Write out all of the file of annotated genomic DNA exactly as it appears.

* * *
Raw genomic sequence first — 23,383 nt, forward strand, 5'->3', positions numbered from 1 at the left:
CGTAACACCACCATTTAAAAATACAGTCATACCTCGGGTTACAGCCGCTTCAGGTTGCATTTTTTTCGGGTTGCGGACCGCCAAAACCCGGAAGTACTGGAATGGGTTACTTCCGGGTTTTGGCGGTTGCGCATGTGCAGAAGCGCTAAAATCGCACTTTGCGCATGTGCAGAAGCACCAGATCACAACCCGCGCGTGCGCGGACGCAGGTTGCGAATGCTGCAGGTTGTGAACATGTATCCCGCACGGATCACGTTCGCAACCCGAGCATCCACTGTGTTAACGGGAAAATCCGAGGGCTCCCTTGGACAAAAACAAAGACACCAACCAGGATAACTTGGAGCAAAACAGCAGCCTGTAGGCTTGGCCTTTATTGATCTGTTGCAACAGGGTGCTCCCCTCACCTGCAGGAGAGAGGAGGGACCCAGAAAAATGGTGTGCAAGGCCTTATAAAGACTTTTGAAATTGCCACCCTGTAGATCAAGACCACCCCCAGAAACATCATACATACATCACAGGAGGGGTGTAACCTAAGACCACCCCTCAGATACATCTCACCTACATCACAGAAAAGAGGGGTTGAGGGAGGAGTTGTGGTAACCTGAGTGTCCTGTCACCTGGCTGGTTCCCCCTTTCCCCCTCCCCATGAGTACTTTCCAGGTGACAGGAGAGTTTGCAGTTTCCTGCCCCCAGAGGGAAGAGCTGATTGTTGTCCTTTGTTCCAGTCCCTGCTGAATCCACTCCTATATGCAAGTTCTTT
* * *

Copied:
Raw genomic sequence first — 23,383 nt, forward strand, 5'->3', positions numbered from 1 at the left:
CGTAACACCACCATTTAAAAATACAGTCATACCTCGGGTTACAGCCGCTTCAGGTTGCATTTTTTTCGGGTTGCGGACCGCCAAAACCCGGAAGTACTGGAATGGGTTACTTCCGGGTTTTGGCGGTTGCGCATGTGCAGAAGCGCTAAAATCGCACTTTGCGCATGTGCAGAAGCACCAGATCACAACCCGCGCGTGCGCGGACGCAGGTTGCGAATGCTGCAGGTTGTGAACATGTATCCCGCACGGATCACGTTCGCAACCCGAGCATCCACTGTGTTAACGGGAAAATCCGAGGGCTCCCTTGGACAAAAACAAAGACACCAACCAGGATAACTTGGAGCAAAACAGCAGCCTGTAGGCTTGGCCTTTATTGATCTGTTGCAACAGGGTGCTCCCCTCACCTGCAGGAGAGAGGAGGGACCCAGAAAAATGGTGTGCAAGGCCTTATAAAGACTTTTGAAATTGCCACCCTGTAGATCAAGACCACCCCCAGAAACATCATACATACATCACAGGAGGGGTGTAACCTAAGACCACCCCTCAGATACATCTCACCTACATCACAGAAAAGAGGGGTTGAGGGAGGAGTTGTGGTAACCTGAGTGTCCTGTCACCTGGCTGGTTCCCCCTTTCCCCCTCCCCATGAGTACTTTCCAGGTGACAGGAGAGTTTGCAGTTTCCTGCCCCCAGAGGGAAGAGCTGATTGTTGTCCTTTGTTCCAGTCCCTGCTGAATCCACTCCTATATGCAAGTTCTTT